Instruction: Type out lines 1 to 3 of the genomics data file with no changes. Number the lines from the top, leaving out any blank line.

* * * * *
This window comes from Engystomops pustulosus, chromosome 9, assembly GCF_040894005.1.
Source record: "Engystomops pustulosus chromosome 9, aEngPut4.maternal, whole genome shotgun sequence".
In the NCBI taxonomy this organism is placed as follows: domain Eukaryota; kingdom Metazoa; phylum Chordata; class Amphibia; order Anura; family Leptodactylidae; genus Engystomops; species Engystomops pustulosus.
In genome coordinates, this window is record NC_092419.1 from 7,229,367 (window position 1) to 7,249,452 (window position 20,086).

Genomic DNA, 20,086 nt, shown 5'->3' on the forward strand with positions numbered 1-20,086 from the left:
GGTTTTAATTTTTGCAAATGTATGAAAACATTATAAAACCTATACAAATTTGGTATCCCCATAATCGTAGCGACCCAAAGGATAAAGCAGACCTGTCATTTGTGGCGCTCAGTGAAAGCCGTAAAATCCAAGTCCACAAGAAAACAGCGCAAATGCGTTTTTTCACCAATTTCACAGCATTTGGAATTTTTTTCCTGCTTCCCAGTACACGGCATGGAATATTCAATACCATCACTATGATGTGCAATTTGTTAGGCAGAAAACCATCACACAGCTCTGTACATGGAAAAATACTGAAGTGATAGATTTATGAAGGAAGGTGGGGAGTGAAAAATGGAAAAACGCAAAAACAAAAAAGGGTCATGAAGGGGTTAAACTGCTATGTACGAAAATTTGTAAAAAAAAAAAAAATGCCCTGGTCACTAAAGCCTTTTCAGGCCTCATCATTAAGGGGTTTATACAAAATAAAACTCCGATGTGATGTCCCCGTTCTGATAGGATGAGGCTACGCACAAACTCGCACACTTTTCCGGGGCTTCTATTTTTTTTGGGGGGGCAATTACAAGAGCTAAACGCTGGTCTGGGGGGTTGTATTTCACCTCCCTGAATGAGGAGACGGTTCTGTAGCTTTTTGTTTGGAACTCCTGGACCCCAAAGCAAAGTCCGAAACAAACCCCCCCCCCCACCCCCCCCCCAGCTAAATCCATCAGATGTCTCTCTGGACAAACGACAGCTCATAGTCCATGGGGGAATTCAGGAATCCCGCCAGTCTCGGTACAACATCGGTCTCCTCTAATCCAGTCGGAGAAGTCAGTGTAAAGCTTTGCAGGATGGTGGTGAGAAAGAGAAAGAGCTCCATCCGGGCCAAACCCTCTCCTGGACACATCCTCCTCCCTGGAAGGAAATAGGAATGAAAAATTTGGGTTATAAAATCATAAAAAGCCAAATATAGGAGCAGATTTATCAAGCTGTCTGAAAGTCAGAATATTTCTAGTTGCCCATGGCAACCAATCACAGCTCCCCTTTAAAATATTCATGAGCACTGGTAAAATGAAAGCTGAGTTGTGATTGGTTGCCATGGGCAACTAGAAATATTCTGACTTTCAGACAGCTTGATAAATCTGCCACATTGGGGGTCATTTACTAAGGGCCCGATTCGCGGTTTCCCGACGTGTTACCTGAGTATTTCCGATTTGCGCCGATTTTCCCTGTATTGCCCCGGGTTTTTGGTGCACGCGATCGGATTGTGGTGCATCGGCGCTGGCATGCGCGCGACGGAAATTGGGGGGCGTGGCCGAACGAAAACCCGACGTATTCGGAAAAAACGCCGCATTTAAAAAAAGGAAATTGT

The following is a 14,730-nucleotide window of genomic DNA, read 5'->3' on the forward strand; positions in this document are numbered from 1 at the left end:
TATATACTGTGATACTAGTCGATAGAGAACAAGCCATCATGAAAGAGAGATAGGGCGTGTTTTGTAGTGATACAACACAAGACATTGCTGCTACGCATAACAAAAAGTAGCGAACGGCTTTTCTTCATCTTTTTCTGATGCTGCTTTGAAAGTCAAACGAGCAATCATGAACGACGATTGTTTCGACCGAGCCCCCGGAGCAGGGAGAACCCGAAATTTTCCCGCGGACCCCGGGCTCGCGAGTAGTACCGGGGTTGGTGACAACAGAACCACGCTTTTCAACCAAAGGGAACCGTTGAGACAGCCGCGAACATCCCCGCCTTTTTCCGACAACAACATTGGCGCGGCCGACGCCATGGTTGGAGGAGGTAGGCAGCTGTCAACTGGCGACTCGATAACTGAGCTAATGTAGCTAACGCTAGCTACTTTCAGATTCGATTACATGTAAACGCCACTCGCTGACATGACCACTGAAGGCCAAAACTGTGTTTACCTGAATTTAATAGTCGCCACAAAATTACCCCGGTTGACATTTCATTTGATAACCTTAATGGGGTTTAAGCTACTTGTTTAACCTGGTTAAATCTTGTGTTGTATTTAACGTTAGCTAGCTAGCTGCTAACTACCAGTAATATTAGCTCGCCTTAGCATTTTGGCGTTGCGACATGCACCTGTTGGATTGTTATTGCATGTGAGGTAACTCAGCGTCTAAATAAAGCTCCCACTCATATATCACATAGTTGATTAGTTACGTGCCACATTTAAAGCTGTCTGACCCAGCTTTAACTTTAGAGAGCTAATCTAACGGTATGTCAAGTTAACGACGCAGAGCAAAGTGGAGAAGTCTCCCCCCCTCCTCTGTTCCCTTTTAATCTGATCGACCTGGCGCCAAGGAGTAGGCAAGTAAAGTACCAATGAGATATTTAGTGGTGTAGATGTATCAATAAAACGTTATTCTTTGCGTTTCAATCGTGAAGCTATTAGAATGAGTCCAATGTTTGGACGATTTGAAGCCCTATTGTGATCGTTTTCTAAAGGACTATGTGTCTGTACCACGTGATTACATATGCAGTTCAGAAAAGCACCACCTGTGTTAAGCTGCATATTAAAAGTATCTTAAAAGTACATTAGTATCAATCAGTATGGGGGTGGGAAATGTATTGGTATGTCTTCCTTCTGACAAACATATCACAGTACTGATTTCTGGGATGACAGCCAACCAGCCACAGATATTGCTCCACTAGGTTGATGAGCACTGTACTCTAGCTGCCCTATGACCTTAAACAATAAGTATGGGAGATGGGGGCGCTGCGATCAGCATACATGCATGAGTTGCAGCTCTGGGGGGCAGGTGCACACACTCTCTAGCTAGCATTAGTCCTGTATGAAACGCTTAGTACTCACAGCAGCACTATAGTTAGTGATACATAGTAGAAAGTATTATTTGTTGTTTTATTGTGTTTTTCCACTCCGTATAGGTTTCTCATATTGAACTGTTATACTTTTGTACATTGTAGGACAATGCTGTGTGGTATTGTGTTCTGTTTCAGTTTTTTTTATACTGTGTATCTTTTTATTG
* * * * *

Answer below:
This window comes from Engystomops pustulosus, chromosome 9, assembly GCF_040894005.1.
Source record: "Engystomops pustulosus chromosome 9, aEngPut4.maternal, whole genome shotgun sequence".
In the NCBI taxonomy this organism is placed as follows: domain Eukaryota; kingdom Metazoa; phylum Chordata; class Amphibia; order Anura; family Leptodactylidae; genus Engystomops; species Engystomops pustulosus.